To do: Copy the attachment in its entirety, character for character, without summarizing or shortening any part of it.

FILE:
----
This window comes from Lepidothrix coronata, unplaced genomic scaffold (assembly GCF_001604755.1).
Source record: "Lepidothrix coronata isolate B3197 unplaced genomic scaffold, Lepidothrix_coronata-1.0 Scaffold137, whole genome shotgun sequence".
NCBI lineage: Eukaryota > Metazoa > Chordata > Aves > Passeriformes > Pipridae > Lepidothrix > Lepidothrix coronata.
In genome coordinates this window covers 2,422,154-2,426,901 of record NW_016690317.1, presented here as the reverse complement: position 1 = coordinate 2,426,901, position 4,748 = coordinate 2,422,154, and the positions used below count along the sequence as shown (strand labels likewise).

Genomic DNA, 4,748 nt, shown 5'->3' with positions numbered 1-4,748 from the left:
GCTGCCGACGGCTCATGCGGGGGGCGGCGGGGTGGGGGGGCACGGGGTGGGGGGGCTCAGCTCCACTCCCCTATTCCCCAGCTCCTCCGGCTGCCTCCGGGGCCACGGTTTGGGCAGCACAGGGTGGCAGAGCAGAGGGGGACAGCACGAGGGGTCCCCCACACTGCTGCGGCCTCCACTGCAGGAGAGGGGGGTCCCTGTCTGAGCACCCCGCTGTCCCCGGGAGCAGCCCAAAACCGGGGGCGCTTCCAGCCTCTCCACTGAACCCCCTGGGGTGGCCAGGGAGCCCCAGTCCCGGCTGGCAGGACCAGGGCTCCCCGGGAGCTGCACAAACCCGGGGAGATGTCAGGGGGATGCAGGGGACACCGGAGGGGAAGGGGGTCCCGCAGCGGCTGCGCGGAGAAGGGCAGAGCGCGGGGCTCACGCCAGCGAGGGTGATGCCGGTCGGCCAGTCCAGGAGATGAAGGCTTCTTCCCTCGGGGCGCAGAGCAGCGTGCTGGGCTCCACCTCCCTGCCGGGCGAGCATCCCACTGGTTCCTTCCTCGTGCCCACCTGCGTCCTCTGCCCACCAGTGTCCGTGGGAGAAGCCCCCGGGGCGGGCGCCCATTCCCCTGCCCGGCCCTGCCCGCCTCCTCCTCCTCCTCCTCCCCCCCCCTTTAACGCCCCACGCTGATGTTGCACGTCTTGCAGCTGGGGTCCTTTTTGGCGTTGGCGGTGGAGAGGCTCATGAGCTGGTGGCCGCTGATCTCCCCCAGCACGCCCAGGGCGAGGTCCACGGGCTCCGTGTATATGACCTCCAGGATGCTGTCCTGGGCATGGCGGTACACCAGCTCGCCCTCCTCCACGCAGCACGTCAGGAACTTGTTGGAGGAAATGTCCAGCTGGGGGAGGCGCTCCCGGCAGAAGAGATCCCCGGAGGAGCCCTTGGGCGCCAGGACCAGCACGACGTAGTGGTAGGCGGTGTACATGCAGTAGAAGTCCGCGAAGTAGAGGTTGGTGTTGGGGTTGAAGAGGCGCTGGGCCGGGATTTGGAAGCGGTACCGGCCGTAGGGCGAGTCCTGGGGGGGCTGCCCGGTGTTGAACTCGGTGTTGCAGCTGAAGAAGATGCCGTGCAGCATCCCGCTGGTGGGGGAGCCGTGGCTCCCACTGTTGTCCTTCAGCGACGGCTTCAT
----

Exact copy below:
This window comes from Lepidothrix coronata, unplaced genomic scaffold (assembly GCF_001604755.1).
Source record: "Lepidothrix coronata isolate B3197 unplaced genomic scaffold, Lepidothrix_coronata-1.0 Scaffold137, whole genome shotgun sequence".
NCBI lineage: Eukaryota > Metazoa > Chordata > Aves > Passeriformes > Pipridae > Lepidothrix > Lepidothrix coronata.
In genome coordinates this window covers 2,422,154-2,426,901 of record NW_016690317.1, presented here as the reverse complement: position 1 = coordinate 2,426,901, position 4,748 = coordinate 2,422,154, and the positions used below count along the sequence as shown (strand labels likewise).

Genomic DNA, 4,748 nt, shown 5'->3' with positions numbered 1-4,748 from the left:
GCTGCCGACGGCTCATGCGGGGGGCGGCGGGGTGGGGGGGCACGGGGTGGGGGGGCTCAGCTCCACTCCCCTATTCCCCAGCTCCTCCGGCTGCCTCCGGGGCCACGGTTTGGGCAGCACAGGGTGGCAGAGCAGAGGGGGACAGCACGAGGGGTCCCCCACACTGCTGCGGCCTCCACTGCAGGAGAGGGGGGTCCCTGTCTGAGCACCCCGCTGTCCCCGGGAGCAGCCCAAAACCGGGGGCGCTTCCAGCCTCTCCACTGAACCCCCTGGGGTGGCCAGGGAGCCCCAGTCCCGGCTGGCAGGACCAGGGCTCCCCGGGAGCTGCACAAACCCGGGGAGATGTCAGGGGGATGCAGGGGACACCGGAGGGGAAGGGGGTCCCGCAGCGGCTGCGCGGAGAAGGGCAGAGCGCGGGGCTCACGCCAGCGAGGGTGATGCCGGTCGGCCAGTCCAGGAGATGAAGGCTTCTTCCCTCGGGGCGCAGAGCAGCGTGCTGGGCTCCACCTCCCTGCCGGGCGAGCATCCCACTGGTTCCTTCCTCGTGCCCACCTGCGTCCTCTGCCCACCAGTGTCCGTGGGAGAAGCCCCCGGGGCGGGCGCCCATTCCCCTGCCCGGCCCTGCCCGCCTCCTCCTCCTCCTCCTCCCCCCCCCTTTAACGCCCCACGCTGATGTTGCACGTCTTGCAGCTGGGGTCCTTTTTGGCGTTGGCGGTGGAGAGGCTCATGAGCTGGTGGCCGCTGATCTCCCCCAGCACGCCCAGGGCGAGGTCCACGGGCTCCGTGTATATGACCTCCAGGATGCTGTCCTGGGCATGGCGGTACACCAGCTCGCCCTCCTCCACGCAGCACGTCAGGAACTTGTTGGAGGAAATGTCCAGCTGGGGGAGGCGCTCCCGGCAGAAGAGATCCCCGGAGGAGCCCTTGGGCGCCAGGACCAGCACGACGTAGTGGTAGGCGGTGTACATGCAGTAGAAGTCCGCGAAGTAGAGGTTGGTGTTGGGGTTGAAGAGGCGCTGGGCCGGGATTTGGAAGCGGTACCGGCCGTAGGGCGAGTCCTGGGGGGGCTGCCCGGTGTTGAACTCGGTGTTGCAGCTGAAGAAGATGCCGTGCAGCATCCCGCTGGTGGGGGAGCCGTGGCTCCCACTGTTGTCCTTCAGCGACGGCTTCAT